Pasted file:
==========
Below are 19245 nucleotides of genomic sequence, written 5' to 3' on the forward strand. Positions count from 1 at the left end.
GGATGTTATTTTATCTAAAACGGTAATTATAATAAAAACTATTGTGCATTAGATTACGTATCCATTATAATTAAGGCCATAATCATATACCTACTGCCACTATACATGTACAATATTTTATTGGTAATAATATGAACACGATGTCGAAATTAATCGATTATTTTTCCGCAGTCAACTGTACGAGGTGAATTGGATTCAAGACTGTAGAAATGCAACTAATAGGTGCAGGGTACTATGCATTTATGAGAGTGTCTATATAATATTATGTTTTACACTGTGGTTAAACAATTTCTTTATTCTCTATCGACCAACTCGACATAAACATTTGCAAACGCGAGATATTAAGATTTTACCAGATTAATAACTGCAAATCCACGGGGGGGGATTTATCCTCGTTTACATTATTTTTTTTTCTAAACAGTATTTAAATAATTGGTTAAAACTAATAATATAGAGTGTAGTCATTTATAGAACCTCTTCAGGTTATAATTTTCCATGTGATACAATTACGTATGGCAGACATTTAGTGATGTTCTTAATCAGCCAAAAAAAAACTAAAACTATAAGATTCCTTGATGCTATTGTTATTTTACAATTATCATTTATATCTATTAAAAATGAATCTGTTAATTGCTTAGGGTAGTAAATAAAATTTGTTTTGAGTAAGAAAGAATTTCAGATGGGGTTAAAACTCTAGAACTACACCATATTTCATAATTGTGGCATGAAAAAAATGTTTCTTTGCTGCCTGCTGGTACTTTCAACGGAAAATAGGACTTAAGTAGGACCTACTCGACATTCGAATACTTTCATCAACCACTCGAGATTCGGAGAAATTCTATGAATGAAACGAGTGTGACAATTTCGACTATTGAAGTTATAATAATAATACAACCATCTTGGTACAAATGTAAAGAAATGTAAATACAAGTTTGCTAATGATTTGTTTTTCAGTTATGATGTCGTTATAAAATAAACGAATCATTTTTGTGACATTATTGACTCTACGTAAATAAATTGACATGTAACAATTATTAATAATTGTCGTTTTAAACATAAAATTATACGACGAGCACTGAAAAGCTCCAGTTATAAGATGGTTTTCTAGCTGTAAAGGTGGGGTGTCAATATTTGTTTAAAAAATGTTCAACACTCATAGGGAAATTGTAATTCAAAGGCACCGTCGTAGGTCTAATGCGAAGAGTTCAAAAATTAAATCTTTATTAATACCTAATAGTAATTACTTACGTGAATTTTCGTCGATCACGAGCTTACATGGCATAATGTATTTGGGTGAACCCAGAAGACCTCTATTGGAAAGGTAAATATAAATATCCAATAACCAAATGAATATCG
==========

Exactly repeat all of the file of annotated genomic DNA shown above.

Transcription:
Below are 19245 nucleotides of genomic sequence, written 5' to 3' on the forward strand. Positions count from 1 at the left end.
GGATGTTATTTTATCTAAAACGGTAATTATAATAAAAACTATTGTGCATTAGATTACGTATCCATTATAATTAAGGCCATAATCATATACCTACTGCCACTATACATGTACAATATTTTATTGGTAATAATATGAACACGATGTCGAAATTAATCGATTATTTTTCCGCAGTCAACTGTACGAGGTGAATTGGATTCAAGACTGTAGAAATGCAACTAATAGGTGCAGGGTACTATGCATTTATGAGAGTGTCTATATAATATTATGTTTTACACTGTGGTTAAACAATTTCTTTATTCTCTATCGACCAACTCGACATAAACATTTGCAAACGCGAGATATTAAGATTTTACCAGATTAATAACTGCAAATCCACGGGGGGGGATTTATCCTCGTTTACATTATTTTTTTTTCTAAACAGTATTTAAATAATTGGTTAAAACTAATAATATAGAGTGTAGTCATTTATAGAACCTCTTCAGGTTATAATTTTCCATGTGATACAATTACGTATGGCAGACATTTAGTGATGTTCTTAATCAGCCAAAAAAAAACTAAAACTATAAGATTCCTTGATGCTATTGTTATTTTACAATTATCATTTATATCTATTAAAAATGAATCTGTTAATTGCTTAGGGTAGTAAATAAAATTTGTTTTGAGTAAGAAAGAATTTCAGATGGGGTTAAAACTCTAGAACTACACCATATTTCATAATTGTGGCATGAAAAAAATGTTTCTTTGCTGCCTGCTGGTACTTTCAACGGAAAATAGGACTTAAGTAGGACCTACTCGACATTCGAATACTTTCATCAACCACTCGAGATTCGGAGAAATTCTATGAATGAAACGAGTGTGACAATTTCGACTATTGAAGTTATAATAATAATACAACCATCTTGGTACAAATGTAAAGAAATGTAAATACAAGTTTGCTAATGATTTGTTTTTCAGTTATGATGTCGTTATAAAATAAACGAATCATTTTTGTGACATTATTGACTCTACGTAAATAAATTGACATGTAACAATTATTAATAATTGTCGTTTTAAACATAAAATTATACGACGAGCACTGAAAAGCTCCAGTTATAAGATGGTTTTCTAGCTGTAAAGGTGGGGTGTCAATATTTGTTTAAAAAATGTTCAACACTCATAGGGAAATTGTAATTCAAAGGCACCGTCGTAGGTCTAATGCGAAGAGTTCAAAAATTAAATCTTTATTAATACCTAATAGTAATTACTTACGTGAATTTTCGTCGATCACGAGCTTACATGGCATAATGTATTTGGGTGAACCCAGAAGACCTCTATTGGAAAGGTAAATATAAATATCCAATAACCAAATGAATATCG